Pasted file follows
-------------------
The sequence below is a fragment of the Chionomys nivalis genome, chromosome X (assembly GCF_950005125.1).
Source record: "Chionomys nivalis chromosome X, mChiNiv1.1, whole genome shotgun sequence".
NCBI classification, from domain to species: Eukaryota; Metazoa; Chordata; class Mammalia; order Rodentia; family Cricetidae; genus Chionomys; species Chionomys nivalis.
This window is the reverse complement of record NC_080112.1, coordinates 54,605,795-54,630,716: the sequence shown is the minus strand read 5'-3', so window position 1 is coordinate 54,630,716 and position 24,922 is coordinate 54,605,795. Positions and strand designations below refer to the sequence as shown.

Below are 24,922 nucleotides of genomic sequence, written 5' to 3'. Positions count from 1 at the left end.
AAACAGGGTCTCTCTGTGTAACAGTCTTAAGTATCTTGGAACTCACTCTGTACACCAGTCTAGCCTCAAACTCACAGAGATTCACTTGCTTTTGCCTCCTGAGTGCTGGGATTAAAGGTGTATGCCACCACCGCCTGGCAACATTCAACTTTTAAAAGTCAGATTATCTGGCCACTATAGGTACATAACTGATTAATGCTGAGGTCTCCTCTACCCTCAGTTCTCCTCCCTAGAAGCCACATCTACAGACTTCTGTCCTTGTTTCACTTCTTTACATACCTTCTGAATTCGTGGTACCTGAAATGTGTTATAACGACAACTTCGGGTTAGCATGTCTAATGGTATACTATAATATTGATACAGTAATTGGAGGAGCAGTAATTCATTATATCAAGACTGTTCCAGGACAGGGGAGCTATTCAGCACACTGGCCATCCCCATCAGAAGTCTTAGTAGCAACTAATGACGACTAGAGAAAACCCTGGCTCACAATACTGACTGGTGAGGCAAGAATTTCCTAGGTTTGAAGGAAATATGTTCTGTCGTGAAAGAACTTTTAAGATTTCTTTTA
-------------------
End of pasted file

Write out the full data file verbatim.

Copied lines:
The sequence below is a fragment of the Chionomys nivalis genome, chromosome X (assembly GCF_950005125.1).
Source record: "Chionomys nivalis chromosome X, mChiNiv1.1, whole genome shotgun sequence".
NCBI classification, from domain to species: Eukaryota; Metazoa; Chordata; class Mammalia; order Rodentia; family Cricetidae; genus Chionomys; species Chionomys nivalis.
This window is the reverse complement of record NC_080112.1, coordinates 54,605,795-54,630,716: the sequence shown is the minus strand read 5'-3', so window position 1 is coordinate 54,630,716 and position 24,922 is coordinate 54,605,795. Positions and strand designations below refer to the sequence as shown.

Below are 24,922 nucleotides of genomic sequence, written 5' to 3'. Positions count from 1 at the left end.
AAACAGGGTCTCTCTGTGTAACAGTCTTAAGTATCTTGGAACTCACTCTGTACACCAGTCTAGCCTCAAACTCACAGAGATTCACTTGCTTTTGCCTCCTGAGTGCTGGGATTAAAGGTGTATGCCACCACCGCCTGGCAACATTCAACTTTTAAAAGTCAGATTATCTGGCCACTATAGGTACATAACTGATTAATGCTGAGGTCTCCTCTACCCTCAGTTCTCCTCCCTAGAAGCCACATCTACAGACTTCTGTCCTTGTTTCACTTCTTTACATACCTTCTGAATTCGTGGTACCTGAAATGTGTTATAACGACAACTTCGGGTTAGCATGTCTAATGGTATACTATAATATTGATACAGTAATTGGAGGAGCAGTAATTCATTATATCAAGACTGTTCCAGGACAGGGGAGCTATTCAGCACACTGGCCATCCCCATCAGAAGTCTTAGTAGCAACTAATGACGACTAGAGAAAACCCTGGCTCACAATACTGACTGGTGAGGCAAGAATTTCCTAGGTTTGAAGGAAATATGTTCTGTCGTGAAAGAACTTTTAAGATTTCTTTTA